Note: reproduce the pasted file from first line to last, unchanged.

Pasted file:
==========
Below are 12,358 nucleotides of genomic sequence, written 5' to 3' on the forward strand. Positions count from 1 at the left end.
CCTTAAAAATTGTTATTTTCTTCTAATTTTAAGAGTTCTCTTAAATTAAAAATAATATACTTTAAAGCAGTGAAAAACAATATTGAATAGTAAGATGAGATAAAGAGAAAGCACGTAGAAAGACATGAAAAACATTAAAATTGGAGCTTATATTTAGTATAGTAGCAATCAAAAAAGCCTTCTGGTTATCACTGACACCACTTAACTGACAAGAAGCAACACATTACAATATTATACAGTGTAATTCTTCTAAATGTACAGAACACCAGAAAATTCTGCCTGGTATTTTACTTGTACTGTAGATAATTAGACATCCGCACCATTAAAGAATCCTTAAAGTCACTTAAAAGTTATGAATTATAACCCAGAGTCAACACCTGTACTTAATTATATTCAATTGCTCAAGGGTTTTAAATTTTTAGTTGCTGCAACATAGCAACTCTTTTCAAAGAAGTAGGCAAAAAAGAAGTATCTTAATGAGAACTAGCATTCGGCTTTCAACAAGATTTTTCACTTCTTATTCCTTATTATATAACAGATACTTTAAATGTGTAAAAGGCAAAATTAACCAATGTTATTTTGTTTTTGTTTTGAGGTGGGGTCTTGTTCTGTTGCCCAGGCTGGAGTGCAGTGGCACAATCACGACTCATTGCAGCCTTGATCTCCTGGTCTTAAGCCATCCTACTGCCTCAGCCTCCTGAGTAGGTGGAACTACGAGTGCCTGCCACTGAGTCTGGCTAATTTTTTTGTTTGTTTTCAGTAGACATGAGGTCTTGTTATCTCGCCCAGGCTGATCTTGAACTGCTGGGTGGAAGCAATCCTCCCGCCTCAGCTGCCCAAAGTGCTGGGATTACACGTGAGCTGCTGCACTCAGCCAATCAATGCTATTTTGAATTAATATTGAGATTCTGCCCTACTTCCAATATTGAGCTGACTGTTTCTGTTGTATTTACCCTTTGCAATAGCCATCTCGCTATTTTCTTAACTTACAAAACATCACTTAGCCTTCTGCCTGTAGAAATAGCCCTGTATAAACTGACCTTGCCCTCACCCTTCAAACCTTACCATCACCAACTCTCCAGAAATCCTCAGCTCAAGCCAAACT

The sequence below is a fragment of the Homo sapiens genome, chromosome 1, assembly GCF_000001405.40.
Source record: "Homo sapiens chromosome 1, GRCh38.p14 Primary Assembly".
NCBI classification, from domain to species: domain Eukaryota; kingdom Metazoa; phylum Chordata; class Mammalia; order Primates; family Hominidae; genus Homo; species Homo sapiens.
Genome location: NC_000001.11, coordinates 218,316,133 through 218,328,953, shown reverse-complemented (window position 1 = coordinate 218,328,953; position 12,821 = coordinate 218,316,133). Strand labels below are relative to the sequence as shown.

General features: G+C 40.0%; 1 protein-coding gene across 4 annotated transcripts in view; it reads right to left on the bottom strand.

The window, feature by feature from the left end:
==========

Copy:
Below are 12,358 nucleotides of genomic sequence, written 5' to 3' on the forward strand. Positions count from 1 at the left end.
CCTTAAAAATTGTTATTTTCTTCTAATTTTAAGAGTTCTCTTAAATTAAAAATAATATACTTTAAAGCAGTGAAAAACAATATTGAATAGTAAGATGAGATAAAGAGAAAGCACGTAGAAAGACATGAAAAACATTAAAATTGGAGCTTATATTTAGTATAGTAGCAATCAAAAAAGCCTTCTGGTTATCACTGACACCACTTAACTGACAAGAAGCAACACATTACAATATTATACAGTGTAATTCTTCTAAATGTACAGAACACCAGAAAATTCTGCCTGGTATTTTACTTGTACTGTAGATAATTAGACATCCGCACCATTAAAGAATCCTTAAAGTCACTTAAAAGTTATGAATTATAACCCAGAGTCAACACCTGTACTTAATTATATTCAATTGCTCAAGGGTTTTAAATTTTTAGTTGCTGCAACATAGCAACTCTTTTCAAAGAAGTAGGCAAAAAAGAAGTATCTTAATGAGAACTAGCATTCGGCTTTCAACAAGATTTTTCACTTCTTATTCCTTATTATATAACAGATACTTTAAATGTGTAAAAGGCAAAATTAACCAATGTTATTTTGTTTTTGTTTTGAGGTGGGGTCTTGTTCTGTTGCCCAGGCTGGAGTGCAGTGGCACAATCACGACTCATTGCAGCCTTGATCTCCTGGTCTTAAGCCATCCTACTGCCTCAGCCTCCTGAGTAGGTGGAACTACGAGTGCCTGCCACTGAGTCTGGCTAATTTTTTTGTTTGTTTTCAGTAGACATGAGGTCTTGTTATCTCGCCCAGGCTGATCTTGAACTGCTGGGTGGAAGCAATCCTCCCGCCTCAGCTGCCCAAAGTGCTGGGATTACACGTGAGCTGCTGCACTCAGCCAATCAATGCTATTTTGAATTAATATTGAGATTCTGCCCTACTTCCAATATTGAGCTGACTGTTTCTGTTGTATTTACCCTTTGCAATAGCCATCTCGCTATTTTCTTAACTTACAAAACATCACTTAGCCTTCTGCCTGTAGAAATAGCCCTGTATAAACTGACCTTGCCCTCACCCTTCAAACCTTACCATCACCAACTCTCCAGAAATCCTCAGCTCAAGCCAAACT

The sequence below is a fragment of the Homo sapiens genome, chromosome 1, assembly GCF_000001405.40.
Source record: "Homo sapiens chromosome 1, GRCh38.p14 Primary Assembly".
NCBI classification, from domain to species: domain Eukaryota; kingdom Metazoa; phylum Chordata; class Mammalia; order Primates; family Hominidae; genus Homo; species Homo sapiens.
Genome location: NC_000001.11, coordinates 218,316,133 through 218,328,953, shown reverse-complemented (window position 1 = coordinate 218,328,953; position 12,821 = coordinate 218,316,133). Strand labels below are relative to the sequence as shown.

General features: G+C 40.0%; 1 protein-coding gene across 4 annotated transcripts in view; it reads right to left on the bottom strand.

The window, feature by feature from the left end: